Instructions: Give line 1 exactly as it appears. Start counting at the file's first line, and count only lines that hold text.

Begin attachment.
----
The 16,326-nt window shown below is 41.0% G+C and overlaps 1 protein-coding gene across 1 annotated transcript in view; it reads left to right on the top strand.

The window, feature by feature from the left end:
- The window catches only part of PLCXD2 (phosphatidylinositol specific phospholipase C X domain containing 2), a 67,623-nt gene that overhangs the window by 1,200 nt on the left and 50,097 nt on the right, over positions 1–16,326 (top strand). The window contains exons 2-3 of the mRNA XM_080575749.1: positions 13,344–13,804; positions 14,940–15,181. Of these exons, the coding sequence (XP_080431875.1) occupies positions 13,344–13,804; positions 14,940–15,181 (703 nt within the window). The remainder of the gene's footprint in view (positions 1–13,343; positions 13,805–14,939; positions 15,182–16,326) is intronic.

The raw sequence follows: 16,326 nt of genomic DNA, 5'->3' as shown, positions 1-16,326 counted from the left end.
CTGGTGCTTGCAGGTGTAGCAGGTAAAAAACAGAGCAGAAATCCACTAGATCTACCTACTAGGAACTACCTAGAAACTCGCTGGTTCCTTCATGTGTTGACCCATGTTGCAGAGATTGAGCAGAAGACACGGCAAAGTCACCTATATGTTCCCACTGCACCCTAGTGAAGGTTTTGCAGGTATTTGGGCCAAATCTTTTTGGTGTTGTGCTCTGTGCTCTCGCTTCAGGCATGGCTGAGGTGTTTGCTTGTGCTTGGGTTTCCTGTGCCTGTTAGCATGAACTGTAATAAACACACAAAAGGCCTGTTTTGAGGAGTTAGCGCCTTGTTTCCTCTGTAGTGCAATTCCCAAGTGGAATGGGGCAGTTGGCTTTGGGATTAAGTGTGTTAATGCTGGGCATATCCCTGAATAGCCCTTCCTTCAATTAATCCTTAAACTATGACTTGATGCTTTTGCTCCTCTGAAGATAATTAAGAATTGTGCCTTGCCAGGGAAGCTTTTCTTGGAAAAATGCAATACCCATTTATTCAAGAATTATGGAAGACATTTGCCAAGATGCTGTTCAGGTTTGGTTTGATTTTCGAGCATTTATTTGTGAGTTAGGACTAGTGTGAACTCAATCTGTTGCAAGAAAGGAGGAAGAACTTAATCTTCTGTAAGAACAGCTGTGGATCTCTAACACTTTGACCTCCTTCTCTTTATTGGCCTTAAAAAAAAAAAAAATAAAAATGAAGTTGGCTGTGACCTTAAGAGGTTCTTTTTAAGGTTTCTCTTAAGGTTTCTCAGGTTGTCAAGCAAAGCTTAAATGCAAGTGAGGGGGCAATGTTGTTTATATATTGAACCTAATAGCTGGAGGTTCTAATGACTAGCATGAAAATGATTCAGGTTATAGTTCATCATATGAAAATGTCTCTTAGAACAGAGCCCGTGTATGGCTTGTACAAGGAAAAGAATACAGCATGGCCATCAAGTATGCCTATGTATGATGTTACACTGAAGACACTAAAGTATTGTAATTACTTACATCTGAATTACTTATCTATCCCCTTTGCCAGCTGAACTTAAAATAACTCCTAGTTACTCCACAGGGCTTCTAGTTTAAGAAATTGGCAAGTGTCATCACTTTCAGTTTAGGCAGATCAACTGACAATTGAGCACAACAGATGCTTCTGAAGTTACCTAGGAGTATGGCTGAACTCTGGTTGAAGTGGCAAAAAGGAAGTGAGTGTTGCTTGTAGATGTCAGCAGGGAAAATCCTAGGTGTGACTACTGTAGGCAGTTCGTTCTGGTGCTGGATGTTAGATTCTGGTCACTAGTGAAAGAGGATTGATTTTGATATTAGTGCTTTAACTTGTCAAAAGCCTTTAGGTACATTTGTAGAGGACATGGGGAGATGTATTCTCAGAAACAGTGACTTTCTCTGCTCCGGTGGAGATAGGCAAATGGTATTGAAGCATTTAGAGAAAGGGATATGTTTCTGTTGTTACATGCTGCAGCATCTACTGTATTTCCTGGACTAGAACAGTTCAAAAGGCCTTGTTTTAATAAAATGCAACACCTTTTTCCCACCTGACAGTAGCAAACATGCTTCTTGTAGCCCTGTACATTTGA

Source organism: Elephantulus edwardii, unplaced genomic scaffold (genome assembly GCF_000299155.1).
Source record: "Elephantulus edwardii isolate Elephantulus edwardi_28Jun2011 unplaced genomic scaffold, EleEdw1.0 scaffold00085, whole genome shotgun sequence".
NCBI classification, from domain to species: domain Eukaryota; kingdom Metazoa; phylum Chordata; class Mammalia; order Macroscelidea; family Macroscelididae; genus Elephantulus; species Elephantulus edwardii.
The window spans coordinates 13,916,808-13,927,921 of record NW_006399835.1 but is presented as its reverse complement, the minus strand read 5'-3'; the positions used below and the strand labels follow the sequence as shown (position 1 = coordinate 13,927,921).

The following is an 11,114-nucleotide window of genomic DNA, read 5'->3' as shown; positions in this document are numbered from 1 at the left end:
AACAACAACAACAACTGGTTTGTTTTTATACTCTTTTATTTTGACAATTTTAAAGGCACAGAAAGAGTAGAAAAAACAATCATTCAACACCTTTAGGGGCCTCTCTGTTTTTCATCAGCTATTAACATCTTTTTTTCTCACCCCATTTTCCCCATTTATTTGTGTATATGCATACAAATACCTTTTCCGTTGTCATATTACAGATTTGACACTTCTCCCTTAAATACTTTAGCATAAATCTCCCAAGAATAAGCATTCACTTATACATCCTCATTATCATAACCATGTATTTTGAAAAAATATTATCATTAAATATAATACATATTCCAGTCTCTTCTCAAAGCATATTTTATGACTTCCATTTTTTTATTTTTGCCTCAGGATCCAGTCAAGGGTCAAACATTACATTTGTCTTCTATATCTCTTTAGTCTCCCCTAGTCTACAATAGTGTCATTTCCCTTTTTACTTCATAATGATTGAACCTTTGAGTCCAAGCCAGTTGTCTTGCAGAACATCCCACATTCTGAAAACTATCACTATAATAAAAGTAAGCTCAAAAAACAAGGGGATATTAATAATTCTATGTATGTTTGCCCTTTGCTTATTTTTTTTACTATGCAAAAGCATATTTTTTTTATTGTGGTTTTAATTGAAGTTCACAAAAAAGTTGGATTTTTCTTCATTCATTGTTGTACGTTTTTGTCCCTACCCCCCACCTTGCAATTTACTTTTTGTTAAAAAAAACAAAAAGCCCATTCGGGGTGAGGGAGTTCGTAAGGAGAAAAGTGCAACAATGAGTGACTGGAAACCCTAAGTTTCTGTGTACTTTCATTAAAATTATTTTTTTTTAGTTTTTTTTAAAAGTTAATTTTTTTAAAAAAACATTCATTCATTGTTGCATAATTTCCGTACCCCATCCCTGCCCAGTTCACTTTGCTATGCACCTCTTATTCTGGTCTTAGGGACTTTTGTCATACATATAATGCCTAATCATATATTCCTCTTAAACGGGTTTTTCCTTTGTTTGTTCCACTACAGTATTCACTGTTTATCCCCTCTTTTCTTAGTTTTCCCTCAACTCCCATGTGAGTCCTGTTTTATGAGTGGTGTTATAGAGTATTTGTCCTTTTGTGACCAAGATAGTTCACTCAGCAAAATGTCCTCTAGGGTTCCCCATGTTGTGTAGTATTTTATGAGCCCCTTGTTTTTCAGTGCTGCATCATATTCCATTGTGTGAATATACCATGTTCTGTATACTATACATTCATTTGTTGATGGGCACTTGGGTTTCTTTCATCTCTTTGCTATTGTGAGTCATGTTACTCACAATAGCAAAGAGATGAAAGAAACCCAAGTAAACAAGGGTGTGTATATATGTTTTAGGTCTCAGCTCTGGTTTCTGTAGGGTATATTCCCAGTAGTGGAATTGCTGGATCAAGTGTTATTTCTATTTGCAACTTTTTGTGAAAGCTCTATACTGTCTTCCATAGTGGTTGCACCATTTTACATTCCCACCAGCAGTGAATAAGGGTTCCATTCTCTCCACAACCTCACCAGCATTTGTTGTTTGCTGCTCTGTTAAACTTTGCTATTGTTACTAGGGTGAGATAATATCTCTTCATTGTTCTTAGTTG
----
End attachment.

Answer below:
The 16,326-nt window shown below is 41.0% G+C and overlaps 1 protein-coding gene across 1 annotated transcript in view; it reads left to right on the top strand.